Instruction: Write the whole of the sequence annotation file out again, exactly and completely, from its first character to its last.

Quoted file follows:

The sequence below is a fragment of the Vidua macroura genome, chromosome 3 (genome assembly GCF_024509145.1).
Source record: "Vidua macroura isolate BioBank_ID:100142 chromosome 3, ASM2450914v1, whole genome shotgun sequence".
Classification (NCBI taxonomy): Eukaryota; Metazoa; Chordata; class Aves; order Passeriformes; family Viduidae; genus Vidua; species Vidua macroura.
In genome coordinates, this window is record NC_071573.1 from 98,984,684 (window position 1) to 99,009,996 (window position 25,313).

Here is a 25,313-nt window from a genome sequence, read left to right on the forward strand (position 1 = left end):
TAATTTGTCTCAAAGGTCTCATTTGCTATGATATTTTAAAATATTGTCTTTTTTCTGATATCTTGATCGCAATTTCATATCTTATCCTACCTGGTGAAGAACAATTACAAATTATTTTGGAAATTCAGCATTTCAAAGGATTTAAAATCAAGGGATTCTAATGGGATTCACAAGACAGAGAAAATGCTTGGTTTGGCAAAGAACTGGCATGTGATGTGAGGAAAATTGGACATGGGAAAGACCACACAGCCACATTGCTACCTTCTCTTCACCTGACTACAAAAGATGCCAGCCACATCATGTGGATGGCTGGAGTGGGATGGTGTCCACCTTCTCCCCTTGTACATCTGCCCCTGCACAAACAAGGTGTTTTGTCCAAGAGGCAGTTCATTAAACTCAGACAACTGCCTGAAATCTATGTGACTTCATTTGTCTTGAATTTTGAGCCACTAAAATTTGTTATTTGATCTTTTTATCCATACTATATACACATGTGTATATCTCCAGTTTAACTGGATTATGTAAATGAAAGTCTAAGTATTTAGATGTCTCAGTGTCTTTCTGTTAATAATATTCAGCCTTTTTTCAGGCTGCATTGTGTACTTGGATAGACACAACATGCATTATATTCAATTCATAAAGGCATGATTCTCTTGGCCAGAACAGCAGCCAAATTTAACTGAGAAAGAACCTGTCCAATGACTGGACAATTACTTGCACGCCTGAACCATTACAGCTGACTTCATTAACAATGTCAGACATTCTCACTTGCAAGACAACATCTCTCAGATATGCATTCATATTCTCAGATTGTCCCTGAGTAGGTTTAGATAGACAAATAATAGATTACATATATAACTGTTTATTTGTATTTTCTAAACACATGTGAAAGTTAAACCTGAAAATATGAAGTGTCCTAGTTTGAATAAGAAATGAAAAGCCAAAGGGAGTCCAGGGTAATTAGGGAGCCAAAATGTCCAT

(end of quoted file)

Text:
The sequence below is a fragment of the Vidua macroura genome, chromosome 3 (genome assembly GCF_024509145.1).
Source record: "Vidua macroura isolate BioBank_ID:100142 chromosome 3, ASM2450914v1, whole genome shotgun sequence".
Classification (NCBI taxonomy): Eukaryota; Metazoa; Chordata; class Aves; order Passeriformes; family Viduidae; genus Vidua; species Vidua macroura.
In genome coordinates, this window is record NC_071573.1 from 98,984,684 (window position 1) to 99,009,996 (window position 25,313).

Here is a 25,313-nt window from a genome sequence, read left to right on the forward strand (position 1 = left end):
TAATTTGTCTCAAAGGTCTCATTTGCTATGATATTTTAAAATATTGTCTTTTTTCTGATATCTTGATCGCAATTTCATATCTTATCCTACCTGGTGAAGAACAATTACAAATTATTTTGGAAATTCAGCATTTCAAAGGATTTAAAATCAAGGGATTCTAATGGGATTCACAAGACAGAGAAAATGCTTGGTTTGGCAAAGAACTGGCATGTGATGTGAGGAAAATTGGACATGGGAAAGACCACACAGCCACATTGCTACCTTCTCTTCACCTGACTACAAAAGATGCCAGCCACATCATGTGGATGGCTGGAGTGGGATGGTGTCCACCTTCTCCCCTTGTACATCTGCCCCTGCACAAACAAGGTGTTTTGTCCAAGAGGCAGTTCATTAAACTCAGACAACTGCCTGAAATCTATGTGACTTCATTTGTCTTGAATTTTGAGCCACTAAAATTTGTTATTTGATCTTTTTATCCATACTATATACACATGTGTATATCTCCAGTTTAACTGGATTATGTAAATGAAAGTCTAAGTATTTAGATGTCTCAGTGTCTTTCTGTTAATAATATTCAGCCTTTTTTCAGGCTGCATTGTGTACTTGGATAGACACAACATGCATTATATTCAATTCATAAAGGCATGATTCTCTTGGCCAGAACAGCAGCCAAATTTAACTGAGAAAGAACCTGTCCAATGACTGGACAATTACTTGCACGCCTGAACCATTACAGCTGACTTCATTAACAATGTCAGACATTCTCACTTGCAAGACAACATCTCTCAGATATGCATTCATATTCTCAGATTGTCCCTGAGTAGGTTTAGATAGACAAATAATAGATTACATATATAACTGTTTATTTGTATTTTCTAAACACATGTGAAAGTTAAACCTGAAAATATGAAGTGTCCTAGTTTGAATAAGAAATGAAAAGCCAAAGGGAGTCCAGGGTAATTAGGGAGCCAAAATGTCCAT